Are you still running Exchange 2007?

Then it is about time you start planning for a transition to a newer version of Exchange Server. Why you might ask, it is still working ok. Well, the extended support for Exchange Server 2007 ends in 2017-04-11, in other words, just one year left!

There are some things you need to take in consideration, one big and quite essential point is that you cannot go to Exchange 2016 Server directly. Microsoft only support migration from Exchange Server two versions old, so since you are on that old platform you will have to go to either 2010 or 2013 before you can move on to 2016.

But there is not really something you need to worry about, it is quite straight forward and manageable, even if it does take some time to perform. There is also quite a lot of tools you can use, BinaryTree, Dell, MigrationWiz and CodeTwo, to name a few, all have tools that can help you on your way.

If you want more information regarding the support you can have a look here.



Exchange Server 2013 Service Pack 1 Released!

Yesterday Microsoft released Service Pack 1 for Exchange Server 2013. There are quite a lot of news and the Exchange Team got it well covered here.

If you want to get started directly you can download Service Pack 1 here.

Good luck and happy installing!

Receive Connector IP Range Manager – Beta 1.0

So I have this project… :)

I thought it was time to release a script, or more an application since it got forms, that I have been working on. I bet many of you need to add and remove IP-addresses and ranges from the relay receive connectors in your environment to maintain some sort of security? Well there are scripts out there that one can use but they can be a bit tricky. So a while ago I decided to create a forms based one and make it easier.

More information and a download link can be found here, but I suggest that you read the entire post before running it.

It now supports both Exchange Server 2010 and 2013!

The Tool

So what can you do with this tool? In short, you can edit all of your receive connectors at the same time either manually or using one of the receive connectors as a template.

This is just a normal PS1 file and you start it as a usual PowerShell script: .\RCIPRManager.ps1.
When the tool starts it gathers information on receive connectors and the ip range lists, no editing is done so there is no harm in starting the tool and checking it out. Its not until you click Save that any editing is done. When open, you can choose which receive connector to load ip ranges from, then add and remove rows as you wish. When done multiple target receive connectors can be selected and when you click Save the ip ranges listed will be written to the target receive connectors.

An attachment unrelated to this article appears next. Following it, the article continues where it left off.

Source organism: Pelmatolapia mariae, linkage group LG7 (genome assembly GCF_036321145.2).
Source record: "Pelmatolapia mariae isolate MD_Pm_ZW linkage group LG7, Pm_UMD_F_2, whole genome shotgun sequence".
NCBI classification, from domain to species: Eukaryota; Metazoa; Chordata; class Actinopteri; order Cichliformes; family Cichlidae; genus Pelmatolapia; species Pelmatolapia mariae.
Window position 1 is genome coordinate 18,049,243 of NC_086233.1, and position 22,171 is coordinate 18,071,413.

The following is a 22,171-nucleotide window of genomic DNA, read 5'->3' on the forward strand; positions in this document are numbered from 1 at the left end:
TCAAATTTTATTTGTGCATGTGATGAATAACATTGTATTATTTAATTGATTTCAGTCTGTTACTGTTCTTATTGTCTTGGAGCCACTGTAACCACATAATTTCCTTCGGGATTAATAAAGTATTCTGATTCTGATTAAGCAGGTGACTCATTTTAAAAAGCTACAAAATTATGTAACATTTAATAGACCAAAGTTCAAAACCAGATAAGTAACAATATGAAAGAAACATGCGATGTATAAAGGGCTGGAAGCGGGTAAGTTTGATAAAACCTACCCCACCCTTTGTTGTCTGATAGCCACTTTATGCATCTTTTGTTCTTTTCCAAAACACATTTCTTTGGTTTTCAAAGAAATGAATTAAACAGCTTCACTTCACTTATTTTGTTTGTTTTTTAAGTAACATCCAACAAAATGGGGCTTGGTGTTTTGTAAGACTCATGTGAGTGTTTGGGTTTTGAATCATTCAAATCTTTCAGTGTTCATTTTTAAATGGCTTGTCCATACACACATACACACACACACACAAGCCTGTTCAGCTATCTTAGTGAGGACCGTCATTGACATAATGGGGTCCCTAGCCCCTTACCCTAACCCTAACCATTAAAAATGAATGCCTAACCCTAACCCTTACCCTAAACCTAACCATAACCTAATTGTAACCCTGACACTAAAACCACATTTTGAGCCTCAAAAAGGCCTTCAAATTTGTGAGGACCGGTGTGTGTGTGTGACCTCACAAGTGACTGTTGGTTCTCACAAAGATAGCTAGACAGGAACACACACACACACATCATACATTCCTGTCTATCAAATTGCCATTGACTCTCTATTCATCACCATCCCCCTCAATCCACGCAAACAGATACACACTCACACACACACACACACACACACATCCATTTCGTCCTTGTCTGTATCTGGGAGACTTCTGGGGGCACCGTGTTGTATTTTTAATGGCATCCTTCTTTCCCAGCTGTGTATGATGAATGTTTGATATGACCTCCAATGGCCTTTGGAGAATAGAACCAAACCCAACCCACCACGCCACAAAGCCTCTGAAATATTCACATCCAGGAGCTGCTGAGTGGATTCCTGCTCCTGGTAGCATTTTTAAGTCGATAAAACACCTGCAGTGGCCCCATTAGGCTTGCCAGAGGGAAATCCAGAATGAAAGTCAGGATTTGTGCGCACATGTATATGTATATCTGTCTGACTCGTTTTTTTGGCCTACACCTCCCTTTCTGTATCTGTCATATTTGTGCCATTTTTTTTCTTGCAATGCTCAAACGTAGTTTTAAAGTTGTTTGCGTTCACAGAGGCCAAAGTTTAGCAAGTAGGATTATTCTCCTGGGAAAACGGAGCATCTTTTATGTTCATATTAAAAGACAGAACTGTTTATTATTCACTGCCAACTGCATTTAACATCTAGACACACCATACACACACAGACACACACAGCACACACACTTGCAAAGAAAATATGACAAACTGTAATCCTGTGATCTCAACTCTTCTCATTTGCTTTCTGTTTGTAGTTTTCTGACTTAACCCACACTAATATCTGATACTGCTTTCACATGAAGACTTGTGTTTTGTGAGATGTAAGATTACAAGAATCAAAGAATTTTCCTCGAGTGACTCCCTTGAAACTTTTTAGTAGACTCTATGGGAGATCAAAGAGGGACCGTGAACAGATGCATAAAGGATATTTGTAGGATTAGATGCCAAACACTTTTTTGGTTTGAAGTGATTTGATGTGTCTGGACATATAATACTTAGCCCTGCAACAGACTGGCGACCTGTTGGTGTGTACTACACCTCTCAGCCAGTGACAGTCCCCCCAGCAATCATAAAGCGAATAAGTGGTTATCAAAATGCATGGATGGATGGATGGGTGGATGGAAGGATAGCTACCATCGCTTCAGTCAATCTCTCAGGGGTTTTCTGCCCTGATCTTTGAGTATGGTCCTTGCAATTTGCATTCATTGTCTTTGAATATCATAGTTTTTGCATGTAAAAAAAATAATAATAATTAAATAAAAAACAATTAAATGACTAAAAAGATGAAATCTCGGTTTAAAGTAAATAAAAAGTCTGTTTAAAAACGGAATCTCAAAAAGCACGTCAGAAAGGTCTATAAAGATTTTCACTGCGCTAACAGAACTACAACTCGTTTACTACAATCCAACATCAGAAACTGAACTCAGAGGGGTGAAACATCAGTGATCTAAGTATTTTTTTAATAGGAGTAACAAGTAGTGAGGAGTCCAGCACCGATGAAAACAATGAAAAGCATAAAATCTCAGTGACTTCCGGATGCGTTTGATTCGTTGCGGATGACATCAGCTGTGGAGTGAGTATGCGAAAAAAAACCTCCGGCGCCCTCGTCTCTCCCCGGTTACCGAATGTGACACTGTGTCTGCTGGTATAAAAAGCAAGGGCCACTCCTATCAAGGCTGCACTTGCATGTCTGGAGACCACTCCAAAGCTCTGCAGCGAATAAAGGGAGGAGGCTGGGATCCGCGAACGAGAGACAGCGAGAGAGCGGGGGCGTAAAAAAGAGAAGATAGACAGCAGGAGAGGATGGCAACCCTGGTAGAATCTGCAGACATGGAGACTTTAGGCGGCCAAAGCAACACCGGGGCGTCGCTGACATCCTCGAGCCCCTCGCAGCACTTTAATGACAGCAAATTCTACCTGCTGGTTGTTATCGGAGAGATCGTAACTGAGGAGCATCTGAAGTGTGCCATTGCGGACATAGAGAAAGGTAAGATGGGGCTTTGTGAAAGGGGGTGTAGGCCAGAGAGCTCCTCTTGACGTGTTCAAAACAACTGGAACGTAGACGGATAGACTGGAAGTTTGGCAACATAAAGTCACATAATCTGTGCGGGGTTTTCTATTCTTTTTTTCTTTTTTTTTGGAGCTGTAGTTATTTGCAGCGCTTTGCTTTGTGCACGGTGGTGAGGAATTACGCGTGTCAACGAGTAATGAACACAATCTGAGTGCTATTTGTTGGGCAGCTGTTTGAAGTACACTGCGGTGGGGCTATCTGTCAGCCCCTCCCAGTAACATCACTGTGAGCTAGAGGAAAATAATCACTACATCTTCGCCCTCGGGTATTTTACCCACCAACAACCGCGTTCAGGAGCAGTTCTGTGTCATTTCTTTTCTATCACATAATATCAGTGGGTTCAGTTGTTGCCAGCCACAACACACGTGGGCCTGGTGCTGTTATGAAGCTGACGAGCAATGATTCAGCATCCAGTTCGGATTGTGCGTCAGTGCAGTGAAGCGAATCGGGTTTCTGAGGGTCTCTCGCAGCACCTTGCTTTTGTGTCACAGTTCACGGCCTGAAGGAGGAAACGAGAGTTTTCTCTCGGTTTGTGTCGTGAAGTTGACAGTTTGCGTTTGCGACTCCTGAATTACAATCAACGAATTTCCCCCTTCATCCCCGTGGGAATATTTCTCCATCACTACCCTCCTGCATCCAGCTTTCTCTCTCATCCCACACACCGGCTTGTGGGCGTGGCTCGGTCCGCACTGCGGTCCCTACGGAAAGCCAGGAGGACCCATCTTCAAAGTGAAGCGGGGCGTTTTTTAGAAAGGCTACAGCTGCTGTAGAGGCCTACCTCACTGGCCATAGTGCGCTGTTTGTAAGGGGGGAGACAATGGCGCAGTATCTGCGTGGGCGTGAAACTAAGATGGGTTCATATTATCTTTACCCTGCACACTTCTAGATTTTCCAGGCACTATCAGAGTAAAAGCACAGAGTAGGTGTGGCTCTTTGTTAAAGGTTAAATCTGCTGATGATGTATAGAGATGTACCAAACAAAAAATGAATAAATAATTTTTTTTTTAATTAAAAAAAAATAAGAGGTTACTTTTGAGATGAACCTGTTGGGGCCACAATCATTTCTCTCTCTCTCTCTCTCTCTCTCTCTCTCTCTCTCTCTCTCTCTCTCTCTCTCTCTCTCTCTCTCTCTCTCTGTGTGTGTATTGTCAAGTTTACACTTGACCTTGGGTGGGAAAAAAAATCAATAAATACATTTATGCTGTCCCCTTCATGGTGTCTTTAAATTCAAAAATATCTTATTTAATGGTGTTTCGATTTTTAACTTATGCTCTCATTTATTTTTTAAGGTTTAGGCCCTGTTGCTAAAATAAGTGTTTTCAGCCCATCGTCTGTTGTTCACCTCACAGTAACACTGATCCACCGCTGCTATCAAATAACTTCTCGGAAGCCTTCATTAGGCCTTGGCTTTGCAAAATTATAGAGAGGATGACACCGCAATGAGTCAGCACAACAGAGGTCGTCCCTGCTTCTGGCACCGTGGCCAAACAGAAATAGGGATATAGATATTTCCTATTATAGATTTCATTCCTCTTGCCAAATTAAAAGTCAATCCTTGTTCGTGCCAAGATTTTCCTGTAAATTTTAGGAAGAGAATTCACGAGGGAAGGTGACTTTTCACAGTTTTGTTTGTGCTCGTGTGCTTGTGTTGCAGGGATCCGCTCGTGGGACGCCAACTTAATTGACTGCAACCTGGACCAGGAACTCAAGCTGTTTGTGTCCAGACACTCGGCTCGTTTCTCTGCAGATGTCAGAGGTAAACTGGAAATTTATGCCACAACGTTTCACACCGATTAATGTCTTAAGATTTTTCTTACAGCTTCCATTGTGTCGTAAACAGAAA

This is a beta, not everything will be working as intended even tough I have tested the tool quite thoroughly in a number of different environments. As usual the script is provided “AS IS” with no guarantees, no warranties, and they confer no rights.

Final notes

Feel free to use the tool, share it and alter it. But please do not claim it as your own, be sure to include a reference to this blog and if you make any changes or fix any errors I would be very happy if you post them as a comment so that all of us can benefit from your findings and knowledge. Thanks in advance!

If you need any assistance just let me know and I will be happy to help!

Exchange Server 2013 RTM CU 1 Released!

Great news today, Microsoft has released Exchange Server 2013 RTM Cumulative Update 1 and you can find it here. But before you install the CU there is a number of things you need to be aware of. Here is a short list of some of the points to consider:

  • This is a full build, that means that when installing a new server you do not need the RTM media. You can simply install using only the CU.
  • Active Directory Preparation need to be done, this includes /PrepareSchema, /PrepareAD and /PrepareDomain.
  • To upgrade from Exchange 2013 RTM run setup.exe /m:upgrade.
    Read the full release notes here (will be made available 2013-04-03).

    Microsoft Sender ID Framework SPF Record Wizard

    There is a lot of different great posts out there that describes SPF and how to create the records. But not so many posts that refers to the Sender ID Framework SPF Record Wizard provided by Microsoft.

    Have a look at the wizard if you are planning to implement SPF, it provides the option to easily generate all SPF records you need. It can be found here!

    Exchange 2013 RTM CU1 preliminary release date is April 2nd.

    According to a post from the Exchange, the release date for Exchange 2013 RTM CU1 is currently planned for April 2nd. Great news even though it is a bit delayed. I am very much looking forward to this and I know that many of you are as well.

    I will post as soon as there are any updates on this, here is the original post:

    One-liner to export all email addresses to CSV

    This command exports all email addresses for all users in the organization:

    Get-Mailbox -ResultSize Unlimited | Select-Object DisplayName, SamAccountName, PrimarySmtpAddress, @{Name="EmailAddresses";Expression={$_.EmailAddresses | Where-Object {$_.PrefixString -ceq "smtp"} | ForEach-Object {$_.SmtpAddress}}} | Export-CSV c:\EmailAddresses.csv -NoTypeInformation -Encoding Unicode